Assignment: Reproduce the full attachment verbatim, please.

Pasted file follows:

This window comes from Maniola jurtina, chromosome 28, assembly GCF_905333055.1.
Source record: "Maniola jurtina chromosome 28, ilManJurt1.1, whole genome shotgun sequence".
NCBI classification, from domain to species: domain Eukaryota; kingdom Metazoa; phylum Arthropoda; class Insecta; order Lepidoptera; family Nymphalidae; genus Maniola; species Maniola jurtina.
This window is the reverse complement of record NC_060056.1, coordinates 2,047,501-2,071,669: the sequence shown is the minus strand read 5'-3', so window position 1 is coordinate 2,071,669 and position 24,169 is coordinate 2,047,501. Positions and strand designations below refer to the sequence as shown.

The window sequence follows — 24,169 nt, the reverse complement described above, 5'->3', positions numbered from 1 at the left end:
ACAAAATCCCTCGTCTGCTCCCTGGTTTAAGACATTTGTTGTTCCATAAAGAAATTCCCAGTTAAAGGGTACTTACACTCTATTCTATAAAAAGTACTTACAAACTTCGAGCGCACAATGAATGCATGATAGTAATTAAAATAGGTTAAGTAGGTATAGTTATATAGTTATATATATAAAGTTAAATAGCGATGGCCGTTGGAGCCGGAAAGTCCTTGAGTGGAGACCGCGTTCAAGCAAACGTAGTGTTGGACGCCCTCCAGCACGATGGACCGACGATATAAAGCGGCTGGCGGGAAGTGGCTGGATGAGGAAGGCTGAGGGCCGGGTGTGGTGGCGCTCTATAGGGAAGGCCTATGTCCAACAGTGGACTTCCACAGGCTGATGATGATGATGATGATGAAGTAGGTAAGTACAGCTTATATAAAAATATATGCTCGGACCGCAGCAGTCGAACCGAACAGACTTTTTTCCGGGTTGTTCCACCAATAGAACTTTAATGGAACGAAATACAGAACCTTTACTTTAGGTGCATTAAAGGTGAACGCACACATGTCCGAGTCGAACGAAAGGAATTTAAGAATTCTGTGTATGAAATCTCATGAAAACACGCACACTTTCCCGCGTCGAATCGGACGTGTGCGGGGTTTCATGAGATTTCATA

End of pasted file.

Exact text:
This window comes from Maniola jurtina, chromosome 28, assembly GCF_905333055.1.
Source record: "Maniola jurtina chromosome 28, ilManJurt1.1, whole genome shotgun sequence".
NCBI classification, from domain to species: domain Eukaryota; kingdom Metazoa; phylum Arthropoda; class Insecta; order Lepidoptera; family Nymphalidae; genus Maniola; species Maniola jurtina.
This window is the reverse complement of record NC_060056.1, coordinates 2,047,501-2,071,669: the sequence shown is the minus strand read 5'-3', so window position 1 is coordinate 2,071,669 and position 24,169 is coordinate 2,047,501. Positions and strand designations below refer to the sequence as shown.

The window sequence follows — 24,169 nt, the reverse complement described above, 5'->3', positions numbered from 1 at the left end:
ACAAAATCCCTCGTCTGCTCCCTGGTTTAAGACATTTGTTGTTCCATAAAGAAATTCCCAGTTAAAGGGTACTTACACTCTATTCTATAAAAAGTACTTACAAACTTCGAGCGCACAATGAATGCATGATAGTAATTAAAATAGGTTAAGTAGGTATAGTTATATAGTTATATATATAAAGTTAAATAGCGATGGCCGTTGGAGCCGGAAAGTCCTTGAGTGGAGACCGCGTTCAAGCAAACGTAGTGTTGGACGCCCTCCAGCACGATGGACCGACGATATAAAGCGGCTGGCGGGAAGTGGCTGGATGAGGAAGGCTGAGGGCCGGGTGTGGTGGCGCTCTATAGGGAAGGCCTATGTCCAACAGTGGACTTCCACAGGCTGATGATGATGATGATGATGAAGTAGGTAAGTACAGCTTATATAAAAATATATGCTCGGACCGCAGCAGTCGAACCGAACAGACTTTTTTCCGGGTTGTTCCACCAATAGAACTTTAATGGAACGAAATACAGAACCTTTACTTTAGGTGCATTAAAGGTGAACGCACACATGTCCGAGTCGAACGAAAGGAATTTAAGAATTCTGTGTATGAAATCTCATGAAAACACGCACACTTTCCCGCGTCGAATCGGACGTGTGCGGGGTTTCATGAGATTTCATA